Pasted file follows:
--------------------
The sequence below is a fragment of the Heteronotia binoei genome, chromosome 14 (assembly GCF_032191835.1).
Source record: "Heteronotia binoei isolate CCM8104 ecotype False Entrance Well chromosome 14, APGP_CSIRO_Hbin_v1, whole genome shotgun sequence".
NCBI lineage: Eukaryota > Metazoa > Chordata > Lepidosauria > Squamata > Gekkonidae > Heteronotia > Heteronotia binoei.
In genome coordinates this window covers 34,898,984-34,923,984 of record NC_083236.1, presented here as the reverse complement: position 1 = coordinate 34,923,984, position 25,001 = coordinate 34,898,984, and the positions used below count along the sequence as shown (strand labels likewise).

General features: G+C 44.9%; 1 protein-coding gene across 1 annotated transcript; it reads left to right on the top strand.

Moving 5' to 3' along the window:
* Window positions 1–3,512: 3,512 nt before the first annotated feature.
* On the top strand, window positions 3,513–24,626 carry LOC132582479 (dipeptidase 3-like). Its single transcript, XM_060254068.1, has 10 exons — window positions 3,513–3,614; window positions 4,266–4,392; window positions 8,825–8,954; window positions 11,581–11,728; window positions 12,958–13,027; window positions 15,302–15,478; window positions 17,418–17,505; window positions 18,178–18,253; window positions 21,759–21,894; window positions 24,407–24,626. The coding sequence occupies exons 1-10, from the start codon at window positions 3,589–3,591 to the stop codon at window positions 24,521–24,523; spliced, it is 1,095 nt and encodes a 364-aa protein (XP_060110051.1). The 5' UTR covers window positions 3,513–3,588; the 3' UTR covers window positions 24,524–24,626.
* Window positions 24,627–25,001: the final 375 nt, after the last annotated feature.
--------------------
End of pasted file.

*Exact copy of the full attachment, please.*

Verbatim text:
The sequence below is a fragment of the Heteronotia binoei genome, chromosome 14 (assembly GCF_032191835.1).
Source record: "Heteronotia binoei isolate CCM8104 ecotype False Entrance Well chromosome 14, APGP_CSIRO_Hbin_v1, whole genome shotgun sequence".
NCBI lineage: Eukaryota > Metazoa > Chordata > Lepidosauria > Squamata > Gekkonidae > Heteronotia > Heteronotia binoei.
In genome coordinates this window covers 34,898,984-34,923,984 of record NC_083236.1, presented here as the reverse complement: position 1 = coordinate 34,923,984, position 25,001 = coordinate 34,898,984, and the positions used below count along the sequence as shown (strand labels likewise).

General features: G+C 44.9%; 1 protein-coding gene across 1 annotated transcript; it reads left to right on the top strand.

Moving 5' to 3' along the window:
* Window positions 1–3,512: 3,512 nt before the first annotated feature.
* On the top strand, window positions 3,513–24,626 carry LOC132582479 (dipeptidase 3-like). Its single transcript, XM_060254068.1, has 10 exons — window positions 3,513–3,614; window positions 4,266–4,392; window positions 8,825–8,954; window positions 11,581–11,728; window positions 12,958–13,027; window positions 15,302–15,478; window positions 17,418–17,505; window positions 18,178–18,253; window positions 21,759–21,894; window positions 24,407–24,626. The coding sequence occupies exons 1-10, from the start codon at window positions 3,589–3,591 to the stop codon at window positions 24,521–24,523; spliced, it is 1,095 nt and encodes a 364-aa protein (XP_060110051.1). The 5' UTR covers window positions 3,513–3,588; the 3' UTR covers window positions 24,524–24,626.
* Window positions 24,627–25,001: the final 375 nt, after the last annotated feature.